For several decades, the manufacturing sector in industrialized Western nations such as the U.S. and U.K. have seen much of their market shares shift to emerging global powers such as China, where manufacturing has blossomed based on competitive labor and production costs. But what if the very definition of manufacturing is outdated, asks The Wall Street Journal.

The Journal reports on a proposal set forth by the U.S. Office of Management and Budget to reclassify companies such as Apple as “factoryless goods producers.”

“[Apple] controls every aspect of the iPhones and other products it sells, except their actual fabrication [which is] done by Chinese contractor Foxconn,” says The Journal, who notes that the current classification system “is over six decades old and didn’t anticipate the rise of global production networks.”

Advocates claim that counting factoryless goods producers as a subcategory of manufacturing “has the potential to give us a clearer view of what’s really going on in the economy,” says Andrew Bernard, a Dartmouth University professor who is quoted in the piece by The Journal.

“If implemented, the proposal would impact an array of government gauges — from the producer price index to productivity — and would increase the number of American manufacturing jobs, since many but not all of the U.S.-based workers for the factoryless goods producers would be counted,” The Journal continues. Among the many implications: “The overall trade balance would remain the same, but the size of the trade deficit in goods could shrink.”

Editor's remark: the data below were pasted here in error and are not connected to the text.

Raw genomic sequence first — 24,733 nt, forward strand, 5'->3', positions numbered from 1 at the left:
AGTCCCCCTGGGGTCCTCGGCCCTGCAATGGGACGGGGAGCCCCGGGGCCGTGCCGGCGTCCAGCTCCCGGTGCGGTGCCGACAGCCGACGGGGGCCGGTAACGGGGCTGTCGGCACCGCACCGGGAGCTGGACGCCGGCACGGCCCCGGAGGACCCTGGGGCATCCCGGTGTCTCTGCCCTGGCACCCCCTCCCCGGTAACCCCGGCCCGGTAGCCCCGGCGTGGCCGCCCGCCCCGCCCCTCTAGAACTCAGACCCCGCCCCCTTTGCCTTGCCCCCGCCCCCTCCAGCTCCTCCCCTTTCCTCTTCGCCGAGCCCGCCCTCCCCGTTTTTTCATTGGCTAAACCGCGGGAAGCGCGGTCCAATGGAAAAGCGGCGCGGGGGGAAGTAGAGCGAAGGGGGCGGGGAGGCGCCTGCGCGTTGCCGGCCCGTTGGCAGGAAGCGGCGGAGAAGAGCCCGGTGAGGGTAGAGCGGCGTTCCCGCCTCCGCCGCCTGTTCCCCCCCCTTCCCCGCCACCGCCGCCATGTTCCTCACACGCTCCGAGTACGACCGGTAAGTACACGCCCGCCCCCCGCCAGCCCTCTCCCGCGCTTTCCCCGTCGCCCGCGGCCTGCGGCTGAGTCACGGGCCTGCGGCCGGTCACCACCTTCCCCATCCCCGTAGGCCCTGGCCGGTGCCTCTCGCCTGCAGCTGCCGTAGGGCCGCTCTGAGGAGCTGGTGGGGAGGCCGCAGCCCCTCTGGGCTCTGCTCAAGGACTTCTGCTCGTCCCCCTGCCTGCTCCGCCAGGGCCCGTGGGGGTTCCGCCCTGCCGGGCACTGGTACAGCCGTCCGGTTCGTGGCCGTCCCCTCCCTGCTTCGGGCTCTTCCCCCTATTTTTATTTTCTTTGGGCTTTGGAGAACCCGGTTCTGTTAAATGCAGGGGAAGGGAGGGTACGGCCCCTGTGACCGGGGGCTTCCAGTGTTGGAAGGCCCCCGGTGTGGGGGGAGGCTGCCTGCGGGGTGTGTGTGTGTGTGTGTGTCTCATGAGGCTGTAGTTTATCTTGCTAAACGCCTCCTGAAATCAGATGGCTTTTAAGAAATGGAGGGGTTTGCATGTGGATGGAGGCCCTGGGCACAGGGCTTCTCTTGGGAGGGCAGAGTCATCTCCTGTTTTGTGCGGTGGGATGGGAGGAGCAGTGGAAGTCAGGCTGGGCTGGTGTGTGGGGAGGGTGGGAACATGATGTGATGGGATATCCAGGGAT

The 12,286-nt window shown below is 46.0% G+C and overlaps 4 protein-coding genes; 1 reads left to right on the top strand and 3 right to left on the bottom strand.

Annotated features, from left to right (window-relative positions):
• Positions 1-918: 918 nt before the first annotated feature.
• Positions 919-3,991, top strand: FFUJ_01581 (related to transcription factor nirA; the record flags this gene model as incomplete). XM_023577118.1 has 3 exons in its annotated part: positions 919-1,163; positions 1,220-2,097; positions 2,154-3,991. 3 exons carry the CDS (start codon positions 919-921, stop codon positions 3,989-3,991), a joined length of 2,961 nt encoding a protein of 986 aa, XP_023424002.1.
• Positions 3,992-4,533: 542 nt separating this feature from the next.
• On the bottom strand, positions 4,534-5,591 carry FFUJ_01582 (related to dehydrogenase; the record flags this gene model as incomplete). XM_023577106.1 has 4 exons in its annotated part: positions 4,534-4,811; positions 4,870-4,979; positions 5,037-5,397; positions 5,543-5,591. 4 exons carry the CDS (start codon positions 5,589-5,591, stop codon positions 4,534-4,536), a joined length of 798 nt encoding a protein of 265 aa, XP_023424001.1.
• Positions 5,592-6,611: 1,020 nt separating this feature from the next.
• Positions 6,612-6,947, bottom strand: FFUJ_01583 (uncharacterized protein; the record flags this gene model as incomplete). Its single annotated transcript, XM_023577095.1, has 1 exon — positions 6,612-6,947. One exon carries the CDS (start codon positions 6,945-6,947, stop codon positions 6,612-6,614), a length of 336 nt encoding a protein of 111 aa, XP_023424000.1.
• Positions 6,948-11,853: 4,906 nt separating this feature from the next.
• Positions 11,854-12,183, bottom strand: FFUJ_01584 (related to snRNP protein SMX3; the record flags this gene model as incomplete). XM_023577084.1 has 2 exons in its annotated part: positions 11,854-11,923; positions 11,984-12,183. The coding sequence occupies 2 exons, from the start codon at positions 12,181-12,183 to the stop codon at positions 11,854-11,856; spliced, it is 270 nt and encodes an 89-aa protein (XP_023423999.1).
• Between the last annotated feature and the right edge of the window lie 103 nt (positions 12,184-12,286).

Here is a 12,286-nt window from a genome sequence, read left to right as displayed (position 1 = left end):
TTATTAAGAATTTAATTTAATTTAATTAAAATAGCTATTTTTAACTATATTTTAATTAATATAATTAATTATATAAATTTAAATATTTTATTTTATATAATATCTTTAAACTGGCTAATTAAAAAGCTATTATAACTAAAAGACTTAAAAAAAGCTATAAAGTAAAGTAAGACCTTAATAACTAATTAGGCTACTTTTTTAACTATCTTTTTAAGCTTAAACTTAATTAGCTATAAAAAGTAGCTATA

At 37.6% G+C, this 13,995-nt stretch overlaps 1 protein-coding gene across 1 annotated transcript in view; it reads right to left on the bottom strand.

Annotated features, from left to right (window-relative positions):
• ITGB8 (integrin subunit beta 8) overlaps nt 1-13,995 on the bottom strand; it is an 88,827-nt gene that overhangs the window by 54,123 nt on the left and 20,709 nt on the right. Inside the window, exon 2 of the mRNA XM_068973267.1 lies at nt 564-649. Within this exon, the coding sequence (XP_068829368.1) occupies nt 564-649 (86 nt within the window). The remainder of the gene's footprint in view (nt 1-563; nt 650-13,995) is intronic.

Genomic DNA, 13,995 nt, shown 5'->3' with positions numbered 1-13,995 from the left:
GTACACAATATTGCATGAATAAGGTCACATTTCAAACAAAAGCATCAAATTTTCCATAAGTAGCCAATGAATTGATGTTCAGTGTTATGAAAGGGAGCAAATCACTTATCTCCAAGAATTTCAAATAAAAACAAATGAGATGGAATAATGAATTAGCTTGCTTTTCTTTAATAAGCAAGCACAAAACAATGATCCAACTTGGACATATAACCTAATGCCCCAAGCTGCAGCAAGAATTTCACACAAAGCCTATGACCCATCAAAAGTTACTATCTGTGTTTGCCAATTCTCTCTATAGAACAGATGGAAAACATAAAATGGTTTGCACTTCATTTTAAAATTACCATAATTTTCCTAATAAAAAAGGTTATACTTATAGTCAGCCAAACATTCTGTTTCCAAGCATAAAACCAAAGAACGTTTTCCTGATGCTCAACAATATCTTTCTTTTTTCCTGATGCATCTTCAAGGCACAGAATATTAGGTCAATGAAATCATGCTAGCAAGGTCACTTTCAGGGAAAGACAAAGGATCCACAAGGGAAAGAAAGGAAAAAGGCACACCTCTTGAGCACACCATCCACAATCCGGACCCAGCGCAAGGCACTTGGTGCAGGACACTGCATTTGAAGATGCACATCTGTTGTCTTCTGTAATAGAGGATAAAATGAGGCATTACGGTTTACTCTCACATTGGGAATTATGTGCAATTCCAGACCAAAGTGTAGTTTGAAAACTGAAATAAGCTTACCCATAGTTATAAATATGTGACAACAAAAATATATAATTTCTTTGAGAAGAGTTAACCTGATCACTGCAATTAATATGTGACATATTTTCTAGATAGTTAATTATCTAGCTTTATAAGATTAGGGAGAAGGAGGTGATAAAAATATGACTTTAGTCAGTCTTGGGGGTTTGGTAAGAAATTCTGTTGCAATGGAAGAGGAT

In light of Insigniam’s extensive work innovating business models — from pharmaceuticals, consumables, and the aircraft industry — the reclassification proposal not only makes for interesting headlines, but also food for thought.

For instance, would top-performing companies be incentivized to alter their business practices to align with this new manufacturing subcategory? It’s far too early to speculate since, even if approved, the reclassification initiative wouldn’t be implemented until at least 2017, The Journal notes.

And while the U.S. government’s balance sheets might look more attractive from a total output perspective, companies — particularly those in the manufacturing sector — shouldn’t see this as a solution for business models that lack a competitive edge or strategy innovation.

The reason Apple in particular was highlighted as an example has as much to do with the success of their business model, and their position as a sustained innovator, as it does with their ability to expand their profit margin by outsourcing production to a country with less overhead, such as China. After all, the company does have double the liquidity of the U.S. government, as reported by Forbes. But, whether the company is classified as a hardware/software manufacturer, factoryless goods producer, or engineering service company — the proof of their viability is in the circuitry, so to speak.

As globalization continues to revolutionize the world’s economy, countries that once relied on the strength of their manufacturing prowess will see market shares constrict. And for those across the manufacturing spectrum who wish to stay competitive, introspection is critical, from reassessing their competitive assets, supply chain solutions, and employee accountability.

Because, in the end, you can’t artificially manufacture a competitive advantage, no matter how you classify it.

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